Solicitor: Revamped GPS tracking system facing roadblock

GPS ankle monitor

By Nikki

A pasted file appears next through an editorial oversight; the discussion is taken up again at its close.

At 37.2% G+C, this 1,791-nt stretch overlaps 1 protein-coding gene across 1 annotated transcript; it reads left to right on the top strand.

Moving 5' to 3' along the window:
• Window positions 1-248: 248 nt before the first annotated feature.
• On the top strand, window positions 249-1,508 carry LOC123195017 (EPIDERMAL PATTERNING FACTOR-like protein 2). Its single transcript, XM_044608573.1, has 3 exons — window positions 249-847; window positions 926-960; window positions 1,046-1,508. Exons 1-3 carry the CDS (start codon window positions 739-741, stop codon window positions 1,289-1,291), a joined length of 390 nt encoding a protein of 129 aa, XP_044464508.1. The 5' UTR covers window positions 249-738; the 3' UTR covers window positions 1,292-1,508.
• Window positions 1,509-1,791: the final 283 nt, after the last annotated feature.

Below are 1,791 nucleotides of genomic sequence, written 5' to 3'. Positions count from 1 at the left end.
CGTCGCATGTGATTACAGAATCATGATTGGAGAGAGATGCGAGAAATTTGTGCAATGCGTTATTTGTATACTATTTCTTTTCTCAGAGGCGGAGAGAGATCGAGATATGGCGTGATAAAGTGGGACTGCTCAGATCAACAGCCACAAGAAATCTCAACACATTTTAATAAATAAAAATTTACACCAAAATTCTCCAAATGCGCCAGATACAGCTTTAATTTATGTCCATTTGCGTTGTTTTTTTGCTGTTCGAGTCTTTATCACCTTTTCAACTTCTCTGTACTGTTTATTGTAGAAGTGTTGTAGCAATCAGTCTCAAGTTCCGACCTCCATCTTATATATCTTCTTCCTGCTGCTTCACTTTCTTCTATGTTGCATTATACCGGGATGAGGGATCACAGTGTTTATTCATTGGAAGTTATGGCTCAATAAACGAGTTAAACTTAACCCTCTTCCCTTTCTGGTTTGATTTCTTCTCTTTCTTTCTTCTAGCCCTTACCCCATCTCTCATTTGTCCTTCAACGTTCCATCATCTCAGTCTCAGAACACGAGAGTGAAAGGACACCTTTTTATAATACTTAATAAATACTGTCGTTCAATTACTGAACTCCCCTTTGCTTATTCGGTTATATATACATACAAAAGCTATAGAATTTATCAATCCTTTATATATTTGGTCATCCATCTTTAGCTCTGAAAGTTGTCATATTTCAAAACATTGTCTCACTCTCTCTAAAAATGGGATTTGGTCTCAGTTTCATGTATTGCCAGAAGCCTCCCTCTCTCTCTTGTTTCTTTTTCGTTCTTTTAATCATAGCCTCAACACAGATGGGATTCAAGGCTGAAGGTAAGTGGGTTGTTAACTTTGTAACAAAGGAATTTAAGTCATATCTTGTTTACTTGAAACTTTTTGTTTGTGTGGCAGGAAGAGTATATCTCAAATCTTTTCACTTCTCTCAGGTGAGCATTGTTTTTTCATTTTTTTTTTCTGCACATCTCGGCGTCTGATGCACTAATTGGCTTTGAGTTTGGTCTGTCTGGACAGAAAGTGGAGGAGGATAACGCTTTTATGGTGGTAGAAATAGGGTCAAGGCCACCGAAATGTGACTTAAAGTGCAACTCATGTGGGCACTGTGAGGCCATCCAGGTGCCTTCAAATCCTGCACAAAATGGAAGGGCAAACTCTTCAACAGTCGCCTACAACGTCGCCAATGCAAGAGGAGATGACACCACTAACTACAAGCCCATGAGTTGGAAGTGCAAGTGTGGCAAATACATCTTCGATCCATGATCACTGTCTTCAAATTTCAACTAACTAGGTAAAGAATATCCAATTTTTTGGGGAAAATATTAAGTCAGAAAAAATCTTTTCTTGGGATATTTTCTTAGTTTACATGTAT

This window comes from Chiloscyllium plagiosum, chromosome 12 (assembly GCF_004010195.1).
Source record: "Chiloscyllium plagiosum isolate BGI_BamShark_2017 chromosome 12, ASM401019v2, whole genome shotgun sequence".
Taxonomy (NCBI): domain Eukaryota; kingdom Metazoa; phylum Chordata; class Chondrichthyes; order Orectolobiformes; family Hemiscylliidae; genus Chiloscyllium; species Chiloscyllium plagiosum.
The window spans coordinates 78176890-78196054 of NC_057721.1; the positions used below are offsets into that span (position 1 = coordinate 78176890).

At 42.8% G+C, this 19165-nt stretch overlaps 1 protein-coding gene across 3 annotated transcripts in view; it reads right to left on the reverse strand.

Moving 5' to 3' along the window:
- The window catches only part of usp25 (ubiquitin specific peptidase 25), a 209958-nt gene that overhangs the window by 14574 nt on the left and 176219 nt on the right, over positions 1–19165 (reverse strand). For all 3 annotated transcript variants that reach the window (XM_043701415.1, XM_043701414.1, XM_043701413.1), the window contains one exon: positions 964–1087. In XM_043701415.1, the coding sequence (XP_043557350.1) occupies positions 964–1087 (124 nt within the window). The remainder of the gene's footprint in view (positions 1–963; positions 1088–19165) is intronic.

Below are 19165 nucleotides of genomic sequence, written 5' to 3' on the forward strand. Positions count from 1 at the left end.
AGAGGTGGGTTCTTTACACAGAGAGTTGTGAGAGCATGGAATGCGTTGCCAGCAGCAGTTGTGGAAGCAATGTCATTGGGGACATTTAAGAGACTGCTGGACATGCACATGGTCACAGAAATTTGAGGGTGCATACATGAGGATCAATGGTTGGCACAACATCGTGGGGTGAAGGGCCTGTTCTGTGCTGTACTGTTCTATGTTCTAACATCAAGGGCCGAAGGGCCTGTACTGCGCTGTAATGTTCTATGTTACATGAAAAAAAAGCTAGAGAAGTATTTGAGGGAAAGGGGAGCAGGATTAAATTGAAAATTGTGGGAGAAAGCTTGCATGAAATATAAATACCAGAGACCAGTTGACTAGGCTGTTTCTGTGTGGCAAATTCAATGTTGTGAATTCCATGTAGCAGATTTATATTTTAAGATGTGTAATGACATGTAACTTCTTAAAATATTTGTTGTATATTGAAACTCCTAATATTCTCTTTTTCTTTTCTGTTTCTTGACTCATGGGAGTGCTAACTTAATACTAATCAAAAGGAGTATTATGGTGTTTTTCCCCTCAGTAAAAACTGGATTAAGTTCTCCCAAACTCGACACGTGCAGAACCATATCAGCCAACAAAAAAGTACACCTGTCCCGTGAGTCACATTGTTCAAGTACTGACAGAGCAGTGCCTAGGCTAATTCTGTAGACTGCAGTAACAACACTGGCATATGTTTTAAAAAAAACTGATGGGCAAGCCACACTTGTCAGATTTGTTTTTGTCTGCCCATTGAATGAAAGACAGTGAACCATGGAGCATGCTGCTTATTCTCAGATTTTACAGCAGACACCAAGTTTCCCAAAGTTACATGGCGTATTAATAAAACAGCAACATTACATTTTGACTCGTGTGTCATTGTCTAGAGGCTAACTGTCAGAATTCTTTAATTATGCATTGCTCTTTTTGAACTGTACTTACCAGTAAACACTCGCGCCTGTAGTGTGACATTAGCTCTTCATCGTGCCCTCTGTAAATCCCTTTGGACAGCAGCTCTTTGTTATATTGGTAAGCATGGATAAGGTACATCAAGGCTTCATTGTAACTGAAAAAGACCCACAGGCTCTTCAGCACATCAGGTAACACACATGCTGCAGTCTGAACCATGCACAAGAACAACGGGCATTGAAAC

CHARLESTON, S.C. (WCIV) A judge on Monday sentenced a Moncks Corner man to 25 years in prison for raping a woman while she tried to sleep.According to investigators, what's more troubling is that Brendan Bannister committed the crime while wearing a GPS ankle monitor for a completely different charge indecent exposure.Ninth Circuit Court Solicitor Scarlett Wilson said this is yet another case that "highlights the sham of electronic monitoring." For months now she's been on mission to revamp the flawed system."When you have people (bail bonding companies) with a vested interest in keeping these people out on bond and making money with them being out on bond, they're not as motivated to report them when there are violations," said Wilson.In November, Wilson's office met with the state Department of Probation, Parole, and Pardon with{} plans to have the agency take over the GPS tracking system for the Ninth Circuit."The reason we thought that was such a great idea is because they are already set up to monitor sexually violent predators throughout the state," said Wilson. "That was one of the beauties of going with them, we thought, was that we wouldn't have to reinvent the wheel."But Wilson admits, lately, her office has encountered a bit of a roadblock with the agency."It's been a little frustrating trying to get something from them," she stated. "They have budget cuts like everybody else, and I know they are severely understaffed but we need to get rolling on this."Wilson says it will obviously cost money for the agency to take over the tracking system. While it won't cost taxpayers anything, she says she's waiting for the agency to provide her with a price quote for the service."It'll be a fee charged to a person who's out on bond, but it will go to Probation, Parole, and Pardon to help cover their costs in doing the monitoring," said Wilson.Wilson says she may have to soon resort to a backup plan."My position is we give them a few more days or weeks and then we move on. We might have to go back into the private industry, but it will be certainly tighter than before," she said.The department of probation has not responded to requests for comment.

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